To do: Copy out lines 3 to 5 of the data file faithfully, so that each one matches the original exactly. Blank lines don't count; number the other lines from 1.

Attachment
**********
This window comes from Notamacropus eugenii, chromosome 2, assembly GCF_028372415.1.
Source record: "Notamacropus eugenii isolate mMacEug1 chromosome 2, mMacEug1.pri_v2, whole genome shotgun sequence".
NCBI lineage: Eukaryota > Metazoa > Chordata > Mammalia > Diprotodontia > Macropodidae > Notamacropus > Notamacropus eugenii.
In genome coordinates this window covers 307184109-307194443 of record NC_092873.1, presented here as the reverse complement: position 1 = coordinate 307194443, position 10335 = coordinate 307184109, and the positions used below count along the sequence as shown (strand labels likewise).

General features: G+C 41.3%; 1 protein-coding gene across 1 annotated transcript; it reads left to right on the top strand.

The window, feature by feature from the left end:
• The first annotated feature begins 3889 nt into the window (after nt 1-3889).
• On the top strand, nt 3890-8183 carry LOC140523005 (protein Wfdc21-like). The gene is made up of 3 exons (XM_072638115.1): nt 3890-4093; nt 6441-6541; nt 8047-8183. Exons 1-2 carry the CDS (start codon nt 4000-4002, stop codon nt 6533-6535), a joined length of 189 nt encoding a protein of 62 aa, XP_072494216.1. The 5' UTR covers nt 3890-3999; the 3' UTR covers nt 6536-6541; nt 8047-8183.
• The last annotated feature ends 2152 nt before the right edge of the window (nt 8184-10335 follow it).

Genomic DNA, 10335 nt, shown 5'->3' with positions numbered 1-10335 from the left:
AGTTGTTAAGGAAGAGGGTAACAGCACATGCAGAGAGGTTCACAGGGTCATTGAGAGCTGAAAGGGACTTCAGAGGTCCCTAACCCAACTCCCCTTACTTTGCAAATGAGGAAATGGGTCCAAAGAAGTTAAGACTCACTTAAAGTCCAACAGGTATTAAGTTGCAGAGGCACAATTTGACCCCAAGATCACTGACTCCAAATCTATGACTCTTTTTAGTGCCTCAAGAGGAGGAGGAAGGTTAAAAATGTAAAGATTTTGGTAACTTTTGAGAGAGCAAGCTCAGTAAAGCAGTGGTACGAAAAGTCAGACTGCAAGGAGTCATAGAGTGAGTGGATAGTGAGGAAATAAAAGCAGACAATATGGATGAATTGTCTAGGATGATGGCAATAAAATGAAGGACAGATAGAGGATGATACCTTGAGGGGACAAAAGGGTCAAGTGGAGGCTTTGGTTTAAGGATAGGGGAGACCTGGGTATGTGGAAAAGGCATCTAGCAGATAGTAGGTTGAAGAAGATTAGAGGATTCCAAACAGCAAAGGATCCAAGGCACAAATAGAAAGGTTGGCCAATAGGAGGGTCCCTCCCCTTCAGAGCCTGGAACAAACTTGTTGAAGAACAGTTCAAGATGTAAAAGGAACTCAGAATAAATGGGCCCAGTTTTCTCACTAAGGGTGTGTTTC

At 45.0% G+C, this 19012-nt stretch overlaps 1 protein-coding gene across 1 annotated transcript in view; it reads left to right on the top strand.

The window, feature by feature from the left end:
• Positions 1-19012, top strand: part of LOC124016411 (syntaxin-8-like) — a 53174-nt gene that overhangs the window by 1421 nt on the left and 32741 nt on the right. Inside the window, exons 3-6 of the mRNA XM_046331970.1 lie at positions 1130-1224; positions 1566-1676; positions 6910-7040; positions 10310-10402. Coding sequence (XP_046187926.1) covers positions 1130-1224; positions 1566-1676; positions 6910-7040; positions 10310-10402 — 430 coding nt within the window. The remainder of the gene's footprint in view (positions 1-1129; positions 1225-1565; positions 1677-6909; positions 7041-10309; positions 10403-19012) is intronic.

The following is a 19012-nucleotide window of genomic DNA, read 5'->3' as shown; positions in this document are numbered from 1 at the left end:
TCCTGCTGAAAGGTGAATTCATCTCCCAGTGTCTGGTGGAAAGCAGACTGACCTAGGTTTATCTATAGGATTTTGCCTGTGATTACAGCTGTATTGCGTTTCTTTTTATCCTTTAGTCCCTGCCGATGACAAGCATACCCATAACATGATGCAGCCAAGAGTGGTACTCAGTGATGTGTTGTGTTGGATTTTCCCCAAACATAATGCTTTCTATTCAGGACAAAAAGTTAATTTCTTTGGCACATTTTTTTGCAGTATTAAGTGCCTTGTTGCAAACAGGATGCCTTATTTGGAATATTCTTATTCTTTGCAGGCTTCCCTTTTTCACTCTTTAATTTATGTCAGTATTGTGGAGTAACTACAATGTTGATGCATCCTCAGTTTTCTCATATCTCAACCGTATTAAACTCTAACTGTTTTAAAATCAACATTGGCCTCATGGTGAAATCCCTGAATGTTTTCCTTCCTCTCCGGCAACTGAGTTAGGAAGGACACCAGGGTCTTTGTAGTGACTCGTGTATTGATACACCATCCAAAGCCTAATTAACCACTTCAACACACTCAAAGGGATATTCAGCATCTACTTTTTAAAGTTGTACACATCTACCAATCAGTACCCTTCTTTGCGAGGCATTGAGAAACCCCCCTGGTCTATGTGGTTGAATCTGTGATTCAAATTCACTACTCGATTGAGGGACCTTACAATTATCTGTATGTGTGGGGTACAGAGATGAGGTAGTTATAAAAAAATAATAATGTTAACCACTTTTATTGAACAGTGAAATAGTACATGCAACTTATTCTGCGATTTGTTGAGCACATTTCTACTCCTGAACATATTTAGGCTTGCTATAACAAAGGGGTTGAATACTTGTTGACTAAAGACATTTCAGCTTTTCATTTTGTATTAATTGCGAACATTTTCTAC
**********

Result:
NCBI lineage: Eukaryota > Metazoa > Chordata > Mammalia > Diprotodontia > Macropodidae > Notamacropus > Notamacropus eugenii.
In genome coordinates this window covers 307184109-307194443 of record NC_092873.1, presented here as the reverse complement: position 1 = coordinate 307194443, position 10335 = coordinate 307184109, and the positions used below count along the sequence as shown (strand labels likewise).

General features: G+C 41.3%; 1 protein-coding gene across 1 annotated transcript; it reads left to right on the top strand.